Family affair in state singles knockout
A recent state singles knockout match had extra bragging rights on the line when a father and son faced off.
Arthurton’s Simon and Harrison Geater-Johnson did battle in the recent region two state singles knockout rounds, with father, Simon, coming away with a 21-20 victory.
Simon, who was a member of the South Australian open men’s team that took part in last year’s national championships, said it was “always a possibility” the draw would work out for them to face off.
“I got really lucky in the sectionals, I lost a game, but got through on shots up, while Harrison got through with three wins,” he said.
“I drew the bye first up in the knockouts, so Harrison had to face Kevin Robinson, who has been going extremely well in state events and in the country carnival.
“We knew that Harrison would have to bowl extremely well to get through that, and he did 21-13 and he was bowling extremely well.”
Simon said he knew he would have to be at his best to battle Harrison for the first time in an official singles match.
“I had a quick roll-up before we kicked off because I knew I would have to be on my game,” he said.
“I have only ever played against him once and that was in the state pairs, but we had never played each other competitively in singles.”
The pair agreed the match was played in the right spirit, with plenty of fun had by all.
“It was ultra-competitive, both of us don’t like to take a backwards step, but at the end of the day we both agreed that it was really fun,” Simon said.
“We ripped into each other a couple of times, but we played with the ultimate respect and there were a couple of high fives when one of us played a bomb.”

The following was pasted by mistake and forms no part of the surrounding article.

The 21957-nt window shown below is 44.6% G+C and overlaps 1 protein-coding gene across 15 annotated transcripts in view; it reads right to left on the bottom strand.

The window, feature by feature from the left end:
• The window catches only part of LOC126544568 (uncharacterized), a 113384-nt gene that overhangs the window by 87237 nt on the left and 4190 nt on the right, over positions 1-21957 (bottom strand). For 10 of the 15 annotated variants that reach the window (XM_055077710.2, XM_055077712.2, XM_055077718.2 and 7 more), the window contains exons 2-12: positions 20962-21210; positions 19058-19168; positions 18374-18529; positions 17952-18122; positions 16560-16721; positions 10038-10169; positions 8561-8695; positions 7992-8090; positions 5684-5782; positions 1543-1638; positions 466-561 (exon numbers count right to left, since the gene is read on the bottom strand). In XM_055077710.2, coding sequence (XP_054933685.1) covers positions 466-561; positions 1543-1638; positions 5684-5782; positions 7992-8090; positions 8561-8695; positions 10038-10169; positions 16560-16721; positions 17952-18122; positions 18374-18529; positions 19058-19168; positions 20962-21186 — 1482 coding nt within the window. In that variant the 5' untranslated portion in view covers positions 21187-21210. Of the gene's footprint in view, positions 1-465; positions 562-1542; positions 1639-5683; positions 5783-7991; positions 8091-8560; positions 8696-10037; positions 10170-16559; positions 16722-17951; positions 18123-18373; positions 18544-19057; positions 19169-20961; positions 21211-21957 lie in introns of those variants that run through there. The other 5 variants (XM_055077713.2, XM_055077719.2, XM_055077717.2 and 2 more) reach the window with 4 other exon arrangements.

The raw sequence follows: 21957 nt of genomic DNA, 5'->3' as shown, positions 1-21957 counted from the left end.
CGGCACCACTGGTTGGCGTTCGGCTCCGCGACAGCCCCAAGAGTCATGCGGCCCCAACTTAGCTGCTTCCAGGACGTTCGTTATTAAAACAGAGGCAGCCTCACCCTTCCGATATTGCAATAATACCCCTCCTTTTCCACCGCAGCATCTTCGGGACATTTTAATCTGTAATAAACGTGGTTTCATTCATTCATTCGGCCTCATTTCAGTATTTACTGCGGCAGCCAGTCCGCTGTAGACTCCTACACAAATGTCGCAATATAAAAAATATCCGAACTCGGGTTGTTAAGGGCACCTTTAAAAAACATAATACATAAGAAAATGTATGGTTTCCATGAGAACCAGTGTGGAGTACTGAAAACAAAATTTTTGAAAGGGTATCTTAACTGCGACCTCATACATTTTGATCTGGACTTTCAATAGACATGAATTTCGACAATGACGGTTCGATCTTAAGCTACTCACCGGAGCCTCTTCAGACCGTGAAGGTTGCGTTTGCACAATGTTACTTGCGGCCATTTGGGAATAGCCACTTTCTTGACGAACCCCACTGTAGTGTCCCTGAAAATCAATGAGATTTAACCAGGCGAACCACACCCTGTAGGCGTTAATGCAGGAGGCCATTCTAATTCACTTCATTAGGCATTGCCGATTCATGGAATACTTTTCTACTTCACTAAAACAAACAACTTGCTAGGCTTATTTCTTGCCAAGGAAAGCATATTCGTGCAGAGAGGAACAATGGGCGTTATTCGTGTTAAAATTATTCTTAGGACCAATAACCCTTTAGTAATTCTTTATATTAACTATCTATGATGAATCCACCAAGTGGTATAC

Simon the match brought up plenty of emotions as a father?
“I have had a lot of people say I should have let him win, it was a bit mean of me beating him, but I’m 45 and he is 17, so I think he is going to beat me plenty of times in the future, so I’m not prepared to give up any yet,” he said.
“Was I happy with the win, absolutely and was I shattered for him, of course.
“It was mixed emotions for me, we had a hug after the game and I must admit I am a bit of a sook and I did get a little bit emotional.”
Simon emphasised the benefits of playing bowls, in particular for families.
“I took up the game when I was about 32 due to knee injuries and I heard everyone say it was a great game,” he said.
“I used to think well that’s just what people say, but 100 per cent it is the greatest sport in the world.”
“Everyone is equal, you can play with your grandparents and your kids, it is a fantastic game.”
A proud dad, Simon is excited by what the future holds for Harrison when it comes to bowls.
“I know I am his father and I am extremely proud and a little bit biased, but his bowls has improved through the roof over the past 12-18 months,” he said.
“He is loving the game as well, I tell him don’t think you have to play because I do or grandpa does, you have to play it because you love it.”
“I have heard him put bowls above a lot of things, he really loves the game, the tactics, the competitiveness.”